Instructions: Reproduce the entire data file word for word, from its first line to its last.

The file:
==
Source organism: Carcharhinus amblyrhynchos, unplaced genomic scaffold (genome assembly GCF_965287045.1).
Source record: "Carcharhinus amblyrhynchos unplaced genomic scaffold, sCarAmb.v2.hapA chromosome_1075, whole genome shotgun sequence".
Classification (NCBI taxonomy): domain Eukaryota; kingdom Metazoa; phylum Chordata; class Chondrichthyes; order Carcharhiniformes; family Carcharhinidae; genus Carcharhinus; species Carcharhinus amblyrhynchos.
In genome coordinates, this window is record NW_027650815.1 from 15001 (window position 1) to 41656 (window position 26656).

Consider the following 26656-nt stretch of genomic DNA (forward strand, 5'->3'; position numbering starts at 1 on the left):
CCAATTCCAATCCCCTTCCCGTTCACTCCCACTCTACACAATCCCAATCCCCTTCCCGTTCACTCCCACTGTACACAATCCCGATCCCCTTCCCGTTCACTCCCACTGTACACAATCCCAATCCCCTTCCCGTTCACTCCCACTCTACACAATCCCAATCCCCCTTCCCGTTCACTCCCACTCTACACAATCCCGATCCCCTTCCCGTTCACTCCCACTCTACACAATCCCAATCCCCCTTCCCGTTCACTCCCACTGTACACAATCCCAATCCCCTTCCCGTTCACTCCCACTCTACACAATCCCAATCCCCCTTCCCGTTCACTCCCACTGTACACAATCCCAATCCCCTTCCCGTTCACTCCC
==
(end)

Source organism: Carcharhinus amblyrhynchos, unplaced genomic scaffold (genome assembly GCF_965287045.1).
Source record: "Carcharhinus amblyrhynchos unplaced genomic scaffold, sCarAmb.v2.hapA chromosome_1075, whole genome shotgun sequence".
Classification (NCBI taxonomy): domain Eukaryota; kingdom Metazoa; phylum Chordata; class Chondrichthyes; order Carcharhiniformes; family Carcharhinidae; genus Carcharhinus; species Carcharhinus amblyrhynchos.
In genome coordinates, this window is record NW_027650815.1 from 15001 (window position 1) to 41656 (window position 26656).

Consider the following 26656-nt stretch of genomic DNA (forward strand, 5'->3'; position numbering starts at 1 on the left):
CCAATTCCAATCCCCTTCCCGTTCACTCCCACTCTACACAATCCCAATCCCCTTCCCGTTCACTCCCACTGTACACAATCCCGATCCCCTTCCCGTTCACTCCCACTGTACACAATCCCAATCCCCTTCCCGTTCACTCCCACTCTACACAATCCCAATCCCCCTTCCCGTTCACTCCCACTCTACACAATCCCGATCCCCTTCCCGTTCACTCCCACTCTACACAATCCCAATCCCCCTTCCCGTTCACTCCCACTGTACACAATCCCAATCCCCTTCCCGTTCACTCCCACTCTACACAATCCCAATCCCCCTTCCCGTTCACTCCCACTGTACACAATCCCAATCCCCTTCCCGTTCACTCCC